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Publication numberUS4826450 A
Publication typeGrant
Application numberUS 07/153,628
Publication dateMay 2, 1989
Filing dateFeb 8, 1988
Priority dateFeb 8, 1988
Fee statusLapsed
Publication number07153628, 153628, US 4826450 A, US 4826450A, US-A-4826450, US4826450 A, US4826450A
InventorsTerry A. Crane, Frank P. Way
Original AssigneeThe Grass Valley Group, Inc.
Export CitationBiBTeX, EndNote, RefMan
External Links: USPTO, USPTO Assignment, Espacenet
Centering sleeve for coaxial connectors
US 4826450 A
Abstract
A centering sleeve for minimizing angular displacement of an electrical connector within a connector block has an internal hole adapted to fit closely onto the electrical connector and an external surface adapted to fit snugly within a hole in the connector block into which the electrical connector is to be inserted. The centering sleeve may have a longitudinal slit to allow the centering sleeve to be installed after the electrical connector is already attached to a coaxial cable, and depending upon the thickness of the wall of the centering sleeve may have an internal notch parallel with and diametrically opposed to the slit to provide an integrated hinge to facilitate installing the centering sleeve.
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Claims(2)
What is claimed is:
1. An improved electrical connector for a coaxial cable of the type having a contact end and a stepdown ferrule, the electrical connector being inserted within a hole in a connector block, wherein the improvement comprises a centering sleeve in the form of a cylindrical tube with a longitudinal slit and with an internal longitudinal notch parallel with and diametrically opposed to the slit to form an integral hinge so that the centering sleeve can be placed about the stepdown ferrule within the hole after the electrical connector has been attached to the coaxial cable, the centering sleeve closely fitting about the stepdown ferrule within the hole and having an exterior surface snugly fitting with the interior surface of the hole to minimize angular displacement of the electrical connector within the connector block.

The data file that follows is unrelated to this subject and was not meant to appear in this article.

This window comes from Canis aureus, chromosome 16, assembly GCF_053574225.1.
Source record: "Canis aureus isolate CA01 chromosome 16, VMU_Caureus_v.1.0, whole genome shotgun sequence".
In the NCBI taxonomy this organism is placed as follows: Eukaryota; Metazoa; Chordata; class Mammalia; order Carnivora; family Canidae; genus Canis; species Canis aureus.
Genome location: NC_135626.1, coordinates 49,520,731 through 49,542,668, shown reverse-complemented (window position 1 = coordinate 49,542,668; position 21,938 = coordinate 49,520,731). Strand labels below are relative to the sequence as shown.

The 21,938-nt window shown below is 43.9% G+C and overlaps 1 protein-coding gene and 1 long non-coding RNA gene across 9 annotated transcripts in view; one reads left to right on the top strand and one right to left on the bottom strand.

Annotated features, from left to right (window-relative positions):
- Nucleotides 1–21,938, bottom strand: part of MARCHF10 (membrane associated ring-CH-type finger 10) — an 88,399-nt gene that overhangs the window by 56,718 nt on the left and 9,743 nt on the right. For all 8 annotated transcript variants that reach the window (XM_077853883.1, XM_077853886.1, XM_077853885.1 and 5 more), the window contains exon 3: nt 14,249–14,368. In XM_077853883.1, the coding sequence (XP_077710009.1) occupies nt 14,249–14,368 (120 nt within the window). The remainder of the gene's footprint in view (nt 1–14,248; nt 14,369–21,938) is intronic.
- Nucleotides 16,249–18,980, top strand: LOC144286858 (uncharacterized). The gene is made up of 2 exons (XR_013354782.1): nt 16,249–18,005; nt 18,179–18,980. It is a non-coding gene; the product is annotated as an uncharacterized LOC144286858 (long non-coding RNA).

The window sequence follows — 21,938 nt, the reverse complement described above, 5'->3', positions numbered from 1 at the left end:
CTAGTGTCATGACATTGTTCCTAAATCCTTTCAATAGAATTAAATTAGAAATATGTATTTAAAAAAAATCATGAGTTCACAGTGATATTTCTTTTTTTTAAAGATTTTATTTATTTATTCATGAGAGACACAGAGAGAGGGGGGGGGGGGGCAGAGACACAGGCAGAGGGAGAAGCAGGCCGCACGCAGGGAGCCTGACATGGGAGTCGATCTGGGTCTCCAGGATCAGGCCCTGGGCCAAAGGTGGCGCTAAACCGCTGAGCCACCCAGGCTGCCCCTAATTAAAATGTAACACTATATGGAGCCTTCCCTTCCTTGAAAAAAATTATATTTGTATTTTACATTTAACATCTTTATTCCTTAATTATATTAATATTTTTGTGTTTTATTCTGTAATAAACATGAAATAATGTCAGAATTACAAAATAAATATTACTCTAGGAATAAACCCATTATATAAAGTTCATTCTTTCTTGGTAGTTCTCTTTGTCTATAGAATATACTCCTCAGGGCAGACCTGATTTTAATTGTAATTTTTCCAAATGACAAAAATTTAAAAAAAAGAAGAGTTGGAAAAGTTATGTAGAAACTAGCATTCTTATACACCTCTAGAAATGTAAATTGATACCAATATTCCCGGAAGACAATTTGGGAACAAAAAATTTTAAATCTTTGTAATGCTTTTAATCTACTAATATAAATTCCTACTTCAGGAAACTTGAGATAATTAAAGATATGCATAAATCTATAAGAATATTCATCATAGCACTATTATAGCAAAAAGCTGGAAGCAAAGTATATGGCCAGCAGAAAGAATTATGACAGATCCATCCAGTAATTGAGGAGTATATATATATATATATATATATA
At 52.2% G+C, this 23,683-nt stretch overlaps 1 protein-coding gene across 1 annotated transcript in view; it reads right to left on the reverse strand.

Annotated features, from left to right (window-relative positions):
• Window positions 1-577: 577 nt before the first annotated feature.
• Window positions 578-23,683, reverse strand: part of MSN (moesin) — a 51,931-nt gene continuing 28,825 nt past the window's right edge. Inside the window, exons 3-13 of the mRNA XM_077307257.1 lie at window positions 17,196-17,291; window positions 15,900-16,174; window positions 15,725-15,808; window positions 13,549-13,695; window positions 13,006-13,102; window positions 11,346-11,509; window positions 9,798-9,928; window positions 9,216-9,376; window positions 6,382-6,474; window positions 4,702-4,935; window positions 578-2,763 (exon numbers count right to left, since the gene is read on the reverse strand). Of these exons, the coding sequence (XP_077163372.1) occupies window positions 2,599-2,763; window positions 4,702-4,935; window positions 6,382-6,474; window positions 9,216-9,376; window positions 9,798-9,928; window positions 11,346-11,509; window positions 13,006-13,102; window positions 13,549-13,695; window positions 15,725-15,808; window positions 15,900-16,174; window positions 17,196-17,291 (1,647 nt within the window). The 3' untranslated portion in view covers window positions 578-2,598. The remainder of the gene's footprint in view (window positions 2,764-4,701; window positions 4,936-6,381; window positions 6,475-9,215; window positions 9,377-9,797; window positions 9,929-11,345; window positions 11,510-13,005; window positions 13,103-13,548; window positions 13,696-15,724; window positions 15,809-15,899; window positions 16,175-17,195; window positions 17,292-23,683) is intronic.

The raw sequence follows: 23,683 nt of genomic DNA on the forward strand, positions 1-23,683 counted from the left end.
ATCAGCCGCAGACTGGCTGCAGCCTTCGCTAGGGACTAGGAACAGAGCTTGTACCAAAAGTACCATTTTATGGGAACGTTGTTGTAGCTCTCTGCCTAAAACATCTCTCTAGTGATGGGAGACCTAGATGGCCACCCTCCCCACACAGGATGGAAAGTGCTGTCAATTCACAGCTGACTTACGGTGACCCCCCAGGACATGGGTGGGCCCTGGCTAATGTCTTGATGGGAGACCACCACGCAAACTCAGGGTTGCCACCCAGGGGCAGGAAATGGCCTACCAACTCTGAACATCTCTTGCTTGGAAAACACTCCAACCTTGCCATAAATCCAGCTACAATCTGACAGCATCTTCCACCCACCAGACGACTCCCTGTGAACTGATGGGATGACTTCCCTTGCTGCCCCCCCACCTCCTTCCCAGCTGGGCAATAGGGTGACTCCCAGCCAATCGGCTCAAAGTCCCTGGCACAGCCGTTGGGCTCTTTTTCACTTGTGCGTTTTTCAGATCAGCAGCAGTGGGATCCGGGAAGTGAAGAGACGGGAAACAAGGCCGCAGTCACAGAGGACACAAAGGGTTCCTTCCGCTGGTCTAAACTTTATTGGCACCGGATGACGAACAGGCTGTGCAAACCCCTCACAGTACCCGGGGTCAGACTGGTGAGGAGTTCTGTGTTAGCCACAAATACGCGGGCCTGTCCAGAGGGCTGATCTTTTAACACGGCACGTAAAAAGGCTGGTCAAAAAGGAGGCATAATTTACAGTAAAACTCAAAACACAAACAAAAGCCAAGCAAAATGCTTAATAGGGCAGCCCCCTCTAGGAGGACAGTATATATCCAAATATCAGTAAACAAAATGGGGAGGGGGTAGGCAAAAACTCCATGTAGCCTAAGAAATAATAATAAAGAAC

2. A centering sleeve for a coaxial connector comprising a cylindrical tube having a slit along the length of the cylindrical tube parallel to the axis of the cylindrical tube and a notch along the internal length of the cylindrical tube parallel to and diametrically opposed to the slit to form an integral hinge.
Description
BACKGROUND OF THE INVENTION

The present invention relates to coaxial connectors, and more particularly to a centering sleeve for coaxial connectors which minimizes angular displacement of connector pins within a connector block.

Coaxial connectors, such as those supplied by AMP Inc. of Harrisburg, Pa., have a connector body with an exterior metal contact and an interior conductive pin or socket. An extension of the connector body includes a retention spring, a shoulder and a stepdown ferrule. A coaxial cable extends from the stepdown ferrule and is captured by the connector body such that the interior conductor is electrically connected to the interior conductive pin or socket and the shield is connected to the exterior metal contact. The coaxial connectors are inserted into a connector block having holes extending from one side to the other. The holes have a large diameter section and a smaller diameter section, the smaller diameter section having a recess that forms a flange between the two sections. The connector shoulder abuts against the flange to prevent the connector from going completely through the hole in one direction, while the spring expands into the recess to prevent the connector from being pulled back in the opposite direction, thus securing the coaxial connector in the connector block.